Text: Luke 13:1-9
The working title for this sermon was: “The Pope, Republicans and A Fig Tree.” Now some of you might be thinking that such a title would carry with it negative connotations and criticism of the pope and republicans. But you would be wrong. This past week has been an unanticipated week for Pope Benedict XVI, and for republicans. For starters, whatever you think of Pope Benedict XVI, he has shown the world an authentic example of what the word humility means. With grace and elegance he has displayed a tremendous amount of courage as he has made known to the world what it looks like to name one’s limits and live into the vulnerable places of life and faith and leadership. If he did nothing else during his papacy, he has, by example shown us what it means to live a countercultural life. One commentator wrote of his resignation: “We believe that success builds upon itself in our pursuit of power, position and prosperity – all of which, in return, assist our philanthropies, because we also believe that we are a generous nation, eager to do good by others. Today, before our eyes, Pope Benedict’s life and actions addressed all of that. Whatever his departure meant to the rest of the world, it said to Americans and their ideals, ‘no one is irreplaceable; power isn’t everything; not everything is your choice; sometimes bread cast upon the waters comes back soggy.”
As Pope Benedict entered Castel Gandolfo, he called himself “no longer the pope…just a pilgrim.” “To those who are out of work or worried about their jobs, Benedict’s move says, ‘what you do does not define who you are.’ To those experiencing ‘downward mobility’ it says, ‘your trappings make you less free; do not be afraid to shed them.’ To those who feel like choices have disappeared, it says: ‘when someone else chooses for you, what you make of it is your own.’ To those whose efforts are deemed inadequate by others, it says, ‘don’t judge yourself.’ To those living through rejection, scorn or bullying, it says: ‘there is a higher and unconditional love waiting for a chance to embrace you.’ To lives turbulent and overly busy it says; ‘prayer can be peaceful productivity.’”[i]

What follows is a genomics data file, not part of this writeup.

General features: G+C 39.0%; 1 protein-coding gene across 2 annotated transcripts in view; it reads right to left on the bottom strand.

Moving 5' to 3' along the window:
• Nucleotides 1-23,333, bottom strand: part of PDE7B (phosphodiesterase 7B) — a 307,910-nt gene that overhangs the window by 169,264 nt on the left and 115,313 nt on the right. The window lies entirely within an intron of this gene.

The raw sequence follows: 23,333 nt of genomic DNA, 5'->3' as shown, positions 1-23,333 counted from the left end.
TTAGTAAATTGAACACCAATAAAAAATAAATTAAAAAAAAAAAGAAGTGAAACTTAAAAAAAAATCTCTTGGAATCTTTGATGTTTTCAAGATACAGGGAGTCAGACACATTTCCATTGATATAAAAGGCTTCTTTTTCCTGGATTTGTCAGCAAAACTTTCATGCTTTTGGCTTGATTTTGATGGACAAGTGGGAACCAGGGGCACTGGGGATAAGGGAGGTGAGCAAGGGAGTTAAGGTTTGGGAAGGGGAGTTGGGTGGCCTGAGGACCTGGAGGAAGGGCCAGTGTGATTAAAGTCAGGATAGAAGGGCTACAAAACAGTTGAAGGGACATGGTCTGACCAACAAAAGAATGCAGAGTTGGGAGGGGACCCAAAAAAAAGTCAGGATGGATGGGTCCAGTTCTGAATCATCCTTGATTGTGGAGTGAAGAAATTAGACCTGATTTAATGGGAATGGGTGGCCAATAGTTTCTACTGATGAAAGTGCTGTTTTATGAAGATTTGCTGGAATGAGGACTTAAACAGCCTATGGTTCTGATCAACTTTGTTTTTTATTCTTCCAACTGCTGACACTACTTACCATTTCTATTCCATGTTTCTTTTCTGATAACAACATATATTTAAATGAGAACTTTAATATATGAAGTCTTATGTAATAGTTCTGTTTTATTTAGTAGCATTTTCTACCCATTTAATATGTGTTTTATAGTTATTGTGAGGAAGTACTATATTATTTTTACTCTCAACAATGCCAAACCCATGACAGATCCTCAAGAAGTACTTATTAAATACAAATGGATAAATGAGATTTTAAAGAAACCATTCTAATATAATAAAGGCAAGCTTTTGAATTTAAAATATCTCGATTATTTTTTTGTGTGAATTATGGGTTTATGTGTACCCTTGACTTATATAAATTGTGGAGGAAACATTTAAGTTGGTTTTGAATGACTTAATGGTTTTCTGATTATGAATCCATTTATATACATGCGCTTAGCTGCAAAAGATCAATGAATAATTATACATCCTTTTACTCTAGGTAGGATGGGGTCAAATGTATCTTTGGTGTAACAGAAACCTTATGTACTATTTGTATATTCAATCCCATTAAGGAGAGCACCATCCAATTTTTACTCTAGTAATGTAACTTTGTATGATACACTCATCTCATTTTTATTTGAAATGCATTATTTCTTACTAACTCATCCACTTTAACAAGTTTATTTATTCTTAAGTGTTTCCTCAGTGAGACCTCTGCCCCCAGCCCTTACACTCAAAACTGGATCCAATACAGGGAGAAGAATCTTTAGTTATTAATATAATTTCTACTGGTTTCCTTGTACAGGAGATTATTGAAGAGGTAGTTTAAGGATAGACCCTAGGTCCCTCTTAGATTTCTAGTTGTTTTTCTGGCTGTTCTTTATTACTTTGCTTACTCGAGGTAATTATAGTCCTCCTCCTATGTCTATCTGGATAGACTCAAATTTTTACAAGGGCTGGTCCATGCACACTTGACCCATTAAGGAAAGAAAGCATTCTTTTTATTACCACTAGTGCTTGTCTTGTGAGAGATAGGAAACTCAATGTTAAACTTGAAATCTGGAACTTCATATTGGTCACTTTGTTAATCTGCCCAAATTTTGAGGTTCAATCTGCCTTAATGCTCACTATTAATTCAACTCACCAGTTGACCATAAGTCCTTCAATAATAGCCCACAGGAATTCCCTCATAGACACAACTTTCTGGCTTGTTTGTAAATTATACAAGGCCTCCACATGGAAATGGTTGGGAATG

But Pope Benedict is not the only one this week who has taught us a lesson about living a countercultural message. This headline read in the New York Times: “Republicans Sign Brief In Support Of Gay Marriage.” That’s right. Dozens of prominent Republicans – including top advisors to former President George W. Bush, four former governors and two members of Congress – signed a legal brief arguing that gay people have a constitutional right to marry. The document was submitted to the Supreme Court in support of a suit seeking to strike down Proposition 8, a California ballot initiative barring same-sex marriage, and all similar bans. The list of signers includes a string of republican officials and influential thinkers – 75 in all – who are not ordinarily associated with gay rights advocacy. The brief argues that same-sex marriage promotes family values by allowing children of gay couples to grow up in two-parent homes, and that it advances conservative values of “limited government and maximizing individual freedom.” Whatever you think of the argument, the fact remains that political leaders who once held an ideological position on a highly intense political and religious issue have had the courage to rethink their position and come out at a different place. And in today’s political arena, that is a countercultural message. Instead of the message “hold on to your political ideology at all cost” some are choosing to lead by saying, “sometimes it’s necessary to rethink one’s ideas and move beyond power and position for what is right and fair.”
All of this brings me to rethinking repentance and the lesson of the fig tree. Repentance is one of those theological words that we tend to shy away from, especially those of us who consider our theology to be more progressive or liberal. It is one of those words that harkens to other words like sin and salvation and sacrifice that, for some of us, have been used to spiritually abuse. The word itself means to “to turn away from.” At its very core it implies that one is rethinking something. It refers to a wholesale change in how a person understands something. It implies a reconfiguration of one’s perspective, on reality and meaning, including a reorientation of how one understands God’s mercy and love, and God’s interaction with humanity.